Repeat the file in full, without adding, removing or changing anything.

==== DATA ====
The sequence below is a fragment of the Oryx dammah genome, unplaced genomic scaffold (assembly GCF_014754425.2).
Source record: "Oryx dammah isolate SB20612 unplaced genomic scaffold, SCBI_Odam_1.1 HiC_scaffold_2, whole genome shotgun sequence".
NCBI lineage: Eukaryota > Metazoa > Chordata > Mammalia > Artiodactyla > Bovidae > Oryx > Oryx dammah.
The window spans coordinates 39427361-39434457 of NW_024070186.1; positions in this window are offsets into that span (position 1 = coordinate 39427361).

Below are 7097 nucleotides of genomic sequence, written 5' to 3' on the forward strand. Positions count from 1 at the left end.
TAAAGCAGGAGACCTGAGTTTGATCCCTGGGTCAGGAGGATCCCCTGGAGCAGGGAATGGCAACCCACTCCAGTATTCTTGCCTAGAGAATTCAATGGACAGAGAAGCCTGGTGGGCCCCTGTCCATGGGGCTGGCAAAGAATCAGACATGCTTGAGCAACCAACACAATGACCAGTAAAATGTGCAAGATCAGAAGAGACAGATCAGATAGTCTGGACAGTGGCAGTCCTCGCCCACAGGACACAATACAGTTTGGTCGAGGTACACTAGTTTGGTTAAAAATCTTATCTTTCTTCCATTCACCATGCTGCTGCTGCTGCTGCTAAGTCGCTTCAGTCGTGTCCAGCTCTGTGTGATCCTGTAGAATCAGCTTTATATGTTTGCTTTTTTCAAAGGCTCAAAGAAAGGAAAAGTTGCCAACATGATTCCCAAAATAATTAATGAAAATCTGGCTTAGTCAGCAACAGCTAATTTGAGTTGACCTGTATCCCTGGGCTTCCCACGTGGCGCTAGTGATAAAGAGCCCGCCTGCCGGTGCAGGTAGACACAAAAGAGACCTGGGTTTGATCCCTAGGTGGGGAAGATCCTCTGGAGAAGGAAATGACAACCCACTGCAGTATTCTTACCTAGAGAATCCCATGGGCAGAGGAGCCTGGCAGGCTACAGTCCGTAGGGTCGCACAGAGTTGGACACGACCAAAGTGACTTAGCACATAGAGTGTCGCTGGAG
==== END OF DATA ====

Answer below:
The sequence below is a fragment of the Oryx dammah genome, unplaced genomic scaffold (assembly GCF_014754425.2).
Source record: "Oryx dammah isolate SB20612 unplaced genomic scaffold, SCBI_Odam_1.1 HiC_scaffold_2, whole genome shotgun sequence".
NCBI lineage: Eukaryota > Metazoa > Chordata > Mammalia > Artiodactyla > Bovidae > Oryx > Oryx dammah.
The window spans coordinates 39427361-39434457 of NW_024070186.1; positions in this window are offsets into that span (position 1 = coordinate 39427361).

Below are 7097 nucleotides of genomic sequence, written 5' to 3' on the forward strand. Positions count from 1 at the left end.
TAAAGCAGGAGACCTGAGTTTGATCCCTGGGTCAGGAGGATCCCCTGGAGCAGGGAATGGCAACCCACTCCAGTATTCTTGCCTAGAGAATTCAATGGACAGAGAAGCCTGGTGGGCCCCTGTCCATGGGGCTGGCAAAGAATCAGACATGCTTGAGCAACCAACACAATGACCAGTAAAATGTGCAAGATCAGAAGAGACAGATCAGATAGTCTGGACAGTGGCAGTCCTCGCCCACAGGACACAATACAGTTTGGTCGAGGTACACTAGTTTGGTTAAAAATCTTATCTTTCTTCCATTCACCATGCTGCTGCTGCTGCTGCTAAGTCGCTTCAGTCGTGTCCAGCTCTGTGTGATCCTGTAGAATCAGCTTTATATGTTTGCTTTTTTCAAAGGCTCAAAGAAAGGAAAAGTTGCCAACATGATTCCCAAAATAATTAATGAAAATCTGGCTTAGTCAGCAACAGCTAATTTGAGTTGACCTGTATCCCTGGGCTTCCCACGTGGCGCTAGTGATAAAGAGCCCGCCTGCCGGTGCAGGTAGACACAAAAGAGACCTGGGTTTGATCCCTAGGTGGGGAAGATCCTCTGGAGAAGGAAATGACAACCCACTGCAGTATTCTTACCTAGAGAATCCCATGGGCAGAGGAGCCTGGCAGGCTACAGTCCGTAGGGTCGCACAGAGTTGGACACGACCAAAGTGACTTAGCACATAGAGTGTCGCTGGAG